I've heard lots of presentations about novel sequencing technologies, many have never arrived, some have come and gone, all have been pretty neat ideas; but so far not one has arrived that outperforms the Illumina systems many readers of this blog are using.
|Base4's pyrophosphorolysis sequencing technology|
The latest newcomer is Base4's single-molecule microdroplet sequencing technology. The picture above explains the process very well: a single molecule of double-stranded DNA is immobilised in the sequencer, single bases are cleaved at a defined rate from the 3' end by pyrophosphorolysis (the new Pyrosequencing perhaps?), as each nucleotide is cleaved it is captured into a microdroplet where it initiates a cascade reaction that generates a fluorescent signal unique to each base, as microdroplets are created at a faster rate than DNA is cleaved at the 3' end the system generates a series of droplets that can be read out by the sequencer (a little like the fluorescent products being read of a capillary electrophoresis instrument).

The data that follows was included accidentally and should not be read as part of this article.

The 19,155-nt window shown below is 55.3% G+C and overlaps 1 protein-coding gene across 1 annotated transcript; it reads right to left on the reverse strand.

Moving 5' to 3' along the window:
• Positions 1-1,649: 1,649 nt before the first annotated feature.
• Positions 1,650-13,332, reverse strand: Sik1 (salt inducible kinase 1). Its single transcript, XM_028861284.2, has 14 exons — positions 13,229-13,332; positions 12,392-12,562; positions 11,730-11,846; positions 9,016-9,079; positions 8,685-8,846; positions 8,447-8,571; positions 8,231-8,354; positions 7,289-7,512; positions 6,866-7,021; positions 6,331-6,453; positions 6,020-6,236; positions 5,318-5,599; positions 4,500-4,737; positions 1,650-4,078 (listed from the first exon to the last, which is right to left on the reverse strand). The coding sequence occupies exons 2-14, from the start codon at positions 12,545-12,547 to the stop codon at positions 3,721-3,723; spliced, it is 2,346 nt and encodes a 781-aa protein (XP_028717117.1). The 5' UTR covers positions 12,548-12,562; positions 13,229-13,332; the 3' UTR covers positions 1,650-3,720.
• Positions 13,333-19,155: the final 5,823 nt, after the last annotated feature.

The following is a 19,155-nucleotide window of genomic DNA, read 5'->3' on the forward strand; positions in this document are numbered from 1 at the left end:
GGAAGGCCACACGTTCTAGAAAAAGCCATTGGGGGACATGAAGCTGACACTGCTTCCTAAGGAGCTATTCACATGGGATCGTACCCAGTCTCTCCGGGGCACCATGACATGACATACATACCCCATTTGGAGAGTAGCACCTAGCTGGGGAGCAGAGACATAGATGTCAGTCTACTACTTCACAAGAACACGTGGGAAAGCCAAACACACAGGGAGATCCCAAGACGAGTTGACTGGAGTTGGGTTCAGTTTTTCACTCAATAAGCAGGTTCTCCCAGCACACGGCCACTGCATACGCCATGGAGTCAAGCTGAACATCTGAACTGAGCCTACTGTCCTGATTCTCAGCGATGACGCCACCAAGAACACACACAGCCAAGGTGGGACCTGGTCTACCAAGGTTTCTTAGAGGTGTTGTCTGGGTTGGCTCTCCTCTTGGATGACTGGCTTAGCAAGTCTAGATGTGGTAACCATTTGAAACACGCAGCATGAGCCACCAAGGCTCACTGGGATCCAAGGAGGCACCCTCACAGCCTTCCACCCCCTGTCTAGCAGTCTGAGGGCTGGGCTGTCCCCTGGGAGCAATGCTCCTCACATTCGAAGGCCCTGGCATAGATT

Base4 are talking big about what their technology can deliver. They say it will be capable of sequencing 1M bases per second with low systematic error rates. The single-molecules mean no amplification and read-lengths should be long. Parallelisation of the technology should allow multiple single-molecules to be sequenced at the same time. How much and when will have to wait a little longer.
I've been speaking to Base4 over the past few years after meeting their founder Cameron Frayling in a pub in Cambridge. Over the past two years Base4 has been developing their technology and recently achieved a significant milestone by demonstrating robust base-calling of single nucleotides in microdroplets. They are still small, with just 25 employees and are based outside Cambridge. I hope they'll be growing as we start to get our hands on the technology and see what it's capable of.